Connect e-piano with arduino, Issue with midi connection.

Hey everyone,

first of all, sorry for posting here, but somehow I cannot post in the sub “general electronics”. If a mod is seeing this, please feel free to move this topic.

for a bigger project I am currently trying to connect my e-piano (Korg SP 100) to my arduino (Uno) with the help of a self made midi input circuit. I am following this instruction Notes and Volts: Midi for the Arduino - Build a Midi Input Circuit. The code can be found here Notes and Volts: MIDI for the Arduino - Arduino MIDI Library Input Test.
So far I set up the circuit and got the program code running on the Arduino. But somehow when I connect my piano with the circuit and play a note nothing happens. Either way the circuit is wrong or a component is broken. So i want to check every component, starting with the midi output of my piano. Question is, how can I check it if its working? Tried to use a voltmeter, but I read, that the interval of the current is too short to be measured. Another idea was to set up a small circuit with an LED and a 220 ohm resistor to connect the pin 4 and 5 of the midi output and see if I get a light signals that way. I tried and didnt get any, so either the midi is really broken or I used the wrong methods of testing.
Anyone has any ideas, what else I could do or how I could test the midi output of my piano? Buying a usb-midi cable is of course an option, but will take one week to be delivered. So maybe the is a faster solution.

Greetings :slight_smile:

In my opinion those links are not good. You should dig out the wanted information and present it here. The same for the code.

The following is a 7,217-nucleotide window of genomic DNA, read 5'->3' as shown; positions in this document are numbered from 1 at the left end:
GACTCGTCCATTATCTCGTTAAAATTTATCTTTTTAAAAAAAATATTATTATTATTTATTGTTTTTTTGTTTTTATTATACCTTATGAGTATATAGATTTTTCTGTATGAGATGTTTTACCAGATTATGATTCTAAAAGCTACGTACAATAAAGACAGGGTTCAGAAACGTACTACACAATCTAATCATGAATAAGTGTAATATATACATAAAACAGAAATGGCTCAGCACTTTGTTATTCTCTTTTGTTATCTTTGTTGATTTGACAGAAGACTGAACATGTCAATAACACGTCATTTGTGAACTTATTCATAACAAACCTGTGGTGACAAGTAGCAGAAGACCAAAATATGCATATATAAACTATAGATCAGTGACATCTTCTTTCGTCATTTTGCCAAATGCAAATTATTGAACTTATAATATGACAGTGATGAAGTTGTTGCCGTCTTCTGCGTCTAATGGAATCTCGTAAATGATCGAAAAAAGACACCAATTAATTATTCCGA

I don't spend time ton archeologic excursions to find things. Time can be used in a better way.

True. Here is a picture of the circuit:


And thats the code, which is used:

#include <MIDI.h>  // Add Midi Library

#define LED 13    // Arduino Board LED is on Pin 13

//Create an instance of the library with default name, serial port and settings
MIDI_CREATE_DEFAULT_INSTANCE();

void setup() {
  pinMode (LED, OUTPUT); // Set Arduino board pin 13 to output
  MIDI.begin(MIDI_CHANNEL_OMNI); // Initialize the Midi Library.
  // OMNI sets it to listen to all channels.. MIDI.begin(2) would set it 
  // to respond to notes on channel 2 only.
  MIDI.setHandleNoteOn(MyHandleNoteOn); // This is important!! This command
  // tells the Midi Library which function you want to call when a NOTE ON command
  // is received. In this case it's "MyHandleNoteOn".
  MIDI.setHandleNoteOff(MyHandleNoteOff); // This command tells the Midi Library 
  // to call "MyHandleNoteOff" when a NOTE OFF command is received.
}

void loop() { // Main loop
  MIDI.read(); // Continuously check if Midi data has been received.
}

// MyHandleNoteON is the function that will be called by the Midi Library
// when a MIDI NOTE ON message is received.
// It will be passed bytes for Channel, Pitch, and Velocity
void MyHandleNoteOn(byte channel, byte pitch, byte velocity) { 
  digitalWrite(LED,HIGH);  //Turn LED on
}

// MyHandleNoteOFF is the function that will be called by the Midi Library
// when a MIDI NOTE OFF message is received.